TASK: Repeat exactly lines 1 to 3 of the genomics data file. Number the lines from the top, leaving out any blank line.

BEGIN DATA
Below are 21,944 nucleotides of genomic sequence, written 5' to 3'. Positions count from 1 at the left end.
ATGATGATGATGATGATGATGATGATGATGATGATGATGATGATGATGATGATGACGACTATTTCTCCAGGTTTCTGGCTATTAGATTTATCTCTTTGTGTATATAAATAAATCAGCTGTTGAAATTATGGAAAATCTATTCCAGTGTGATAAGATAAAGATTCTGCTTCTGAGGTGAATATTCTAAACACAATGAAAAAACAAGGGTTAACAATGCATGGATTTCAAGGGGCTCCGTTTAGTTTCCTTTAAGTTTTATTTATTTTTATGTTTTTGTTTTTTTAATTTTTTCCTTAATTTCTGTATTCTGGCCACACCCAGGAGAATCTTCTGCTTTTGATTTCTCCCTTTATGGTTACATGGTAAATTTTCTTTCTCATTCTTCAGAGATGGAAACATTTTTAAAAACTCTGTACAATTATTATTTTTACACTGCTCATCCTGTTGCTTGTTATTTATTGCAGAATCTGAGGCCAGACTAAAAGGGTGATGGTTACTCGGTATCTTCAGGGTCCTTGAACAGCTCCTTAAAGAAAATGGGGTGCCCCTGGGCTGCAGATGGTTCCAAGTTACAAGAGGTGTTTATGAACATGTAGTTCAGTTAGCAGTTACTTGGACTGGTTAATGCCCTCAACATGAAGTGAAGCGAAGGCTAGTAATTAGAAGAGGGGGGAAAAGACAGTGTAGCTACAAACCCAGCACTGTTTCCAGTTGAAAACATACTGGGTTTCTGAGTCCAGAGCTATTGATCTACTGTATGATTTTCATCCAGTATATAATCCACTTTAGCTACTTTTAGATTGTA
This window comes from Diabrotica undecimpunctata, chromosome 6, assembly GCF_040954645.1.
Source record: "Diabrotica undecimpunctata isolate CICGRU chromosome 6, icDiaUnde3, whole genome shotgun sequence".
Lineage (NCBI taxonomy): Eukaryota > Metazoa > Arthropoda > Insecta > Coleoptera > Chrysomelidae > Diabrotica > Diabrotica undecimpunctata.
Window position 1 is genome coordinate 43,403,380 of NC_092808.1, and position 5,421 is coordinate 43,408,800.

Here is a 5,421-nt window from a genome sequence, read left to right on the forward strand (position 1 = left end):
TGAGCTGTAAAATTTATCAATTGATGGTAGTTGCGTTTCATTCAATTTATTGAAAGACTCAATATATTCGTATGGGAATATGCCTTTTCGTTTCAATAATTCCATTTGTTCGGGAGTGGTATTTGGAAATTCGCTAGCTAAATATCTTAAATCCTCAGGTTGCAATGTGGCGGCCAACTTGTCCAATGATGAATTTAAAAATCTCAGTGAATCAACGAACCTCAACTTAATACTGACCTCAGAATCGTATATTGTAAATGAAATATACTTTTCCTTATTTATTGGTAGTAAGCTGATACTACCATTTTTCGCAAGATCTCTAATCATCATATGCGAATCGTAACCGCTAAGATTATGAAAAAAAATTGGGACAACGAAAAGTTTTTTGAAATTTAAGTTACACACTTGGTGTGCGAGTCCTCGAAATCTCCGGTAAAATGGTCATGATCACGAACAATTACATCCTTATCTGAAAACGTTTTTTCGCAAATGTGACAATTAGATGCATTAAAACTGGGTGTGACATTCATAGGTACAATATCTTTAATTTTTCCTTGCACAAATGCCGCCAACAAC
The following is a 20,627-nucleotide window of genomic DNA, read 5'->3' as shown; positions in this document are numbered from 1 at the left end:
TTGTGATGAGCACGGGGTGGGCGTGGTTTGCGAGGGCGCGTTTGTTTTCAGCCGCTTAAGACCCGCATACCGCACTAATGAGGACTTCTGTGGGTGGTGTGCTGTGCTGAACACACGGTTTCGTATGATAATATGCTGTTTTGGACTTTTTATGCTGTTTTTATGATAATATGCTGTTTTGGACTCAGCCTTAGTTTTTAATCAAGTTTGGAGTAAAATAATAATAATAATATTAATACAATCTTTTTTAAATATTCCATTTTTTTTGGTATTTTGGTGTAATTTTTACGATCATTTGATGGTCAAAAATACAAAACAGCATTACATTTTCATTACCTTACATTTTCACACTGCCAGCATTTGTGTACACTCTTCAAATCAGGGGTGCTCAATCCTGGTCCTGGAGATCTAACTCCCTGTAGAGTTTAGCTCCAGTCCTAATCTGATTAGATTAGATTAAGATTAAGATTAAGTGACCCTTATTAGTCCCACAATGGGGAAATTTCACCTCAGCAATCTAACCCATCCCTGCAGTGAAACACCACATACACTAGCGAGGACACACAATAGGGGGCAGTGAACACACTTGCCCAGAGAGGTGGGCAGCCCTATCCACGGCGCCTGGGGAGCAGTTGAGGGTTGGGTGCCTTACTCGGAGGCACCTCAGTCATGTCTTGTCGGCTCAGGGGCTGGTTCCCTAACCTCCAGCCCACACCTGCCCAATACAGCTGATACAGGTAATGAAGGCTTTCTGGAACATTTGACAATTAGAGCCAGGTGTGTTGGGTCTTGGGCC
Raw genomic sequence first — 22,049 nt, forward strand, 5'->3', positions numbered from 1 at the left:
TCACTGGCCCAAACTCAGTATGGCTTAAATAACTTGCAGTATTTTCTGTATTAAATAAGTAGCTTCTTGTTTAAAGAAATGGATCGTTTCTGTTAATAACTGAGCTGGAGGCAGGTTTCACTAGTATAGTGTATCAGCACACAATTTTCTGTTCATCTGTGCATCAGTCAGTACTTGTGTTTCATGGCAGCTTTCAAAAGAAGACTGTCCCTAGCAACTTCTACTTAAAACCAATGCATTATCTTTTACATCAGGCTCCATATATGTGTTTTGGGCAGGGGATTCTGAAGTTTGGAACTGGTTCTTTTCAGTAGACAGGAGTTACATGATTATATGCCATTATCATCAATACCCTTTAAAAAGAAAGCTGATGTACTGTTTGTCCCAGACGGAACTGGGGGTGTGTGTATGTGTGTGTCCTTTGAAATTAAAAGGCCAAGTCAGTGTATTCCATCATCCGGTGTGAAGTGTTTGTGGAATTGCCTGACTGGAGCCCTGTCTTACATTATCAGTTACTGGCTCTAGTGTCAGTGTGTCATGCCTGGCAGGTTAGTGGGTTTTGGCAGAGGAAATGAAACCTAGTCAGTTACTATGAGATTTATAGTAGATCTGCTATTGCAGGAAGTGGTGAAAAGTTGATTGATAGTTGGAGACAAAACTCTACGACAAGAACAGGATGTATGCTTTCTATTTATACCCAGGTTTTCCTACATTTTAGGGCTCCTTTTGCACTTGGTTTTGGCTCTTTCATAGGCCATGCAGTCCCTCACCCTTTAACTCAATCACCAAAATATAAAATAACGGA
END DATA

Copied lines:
Below are 21,944 nucleotides of genomic sequence, written 5' to 3'. Positions count from 1 at the left end.
ATGATGATGATGATGATGATGATGATGATGATGATGATGATGATGATGATGATGACGACTATTTCTCCAGGTTTCTGGCTATTAGATTTATCTCTTTGTGTATATAAATAAATCAGCTGTTGAAATTATGGAAAATCTATTCCAGTGTGATAAGATAAAGATTCTGCTTCTGAGGTGAATATTCTAAACACAATGAAAAAACAAGGGTTAACAATGCATGGATTTCAAGGGGCTCCGTTTAGTTTCCTTTAAGTTTTATTTATTTTTATGTTTTTGTTTTTTTAATTTTTTCCTTAATTTCTGTATTCTGGCCACACCCAGGAGAATCTTCTGCTTTTGATTTCTCCCTTTATGGTTACATGGTAAATTTTCTTTCTCATTCTTCAGAGATGGAAACATTTTTAAAAACTCTGTACAATTATTATTTTTACACTGCTCATCCTGTTGCTTGTTATTTATTGCAGAATCTGAGGCCAGACTAAAAGGGTGATGGTTACTCGGTATCTTCAGGGTCCTTGAACAGCTCCTTAAAGAAAATGGGGTGCCCCTGGGCTGCAGATGGTTCCAAGTTACAAGAGGTGTTTATGAACATGTAGTTCAGTTAGCAGTTACTTGGACTGGTTAATGCCCTCAACATGAAGTGAAGCGAAGGCTAGTAATTAGAAGAGGGGGGAAAAGACAGTGTAGCTACAAACCCAGCACTGTTTCCAGTTGAAAACATACTGGGTTTCTGAGTCCAGAGCTATTGATCTACTGTATGATTTTCATCCAGTATATAATCCACTTTAGCTACTTTTAGATTGTA
This window comes from Diabrotica undecimpunctata, chromosome 6, assembly GCF_040954645.1.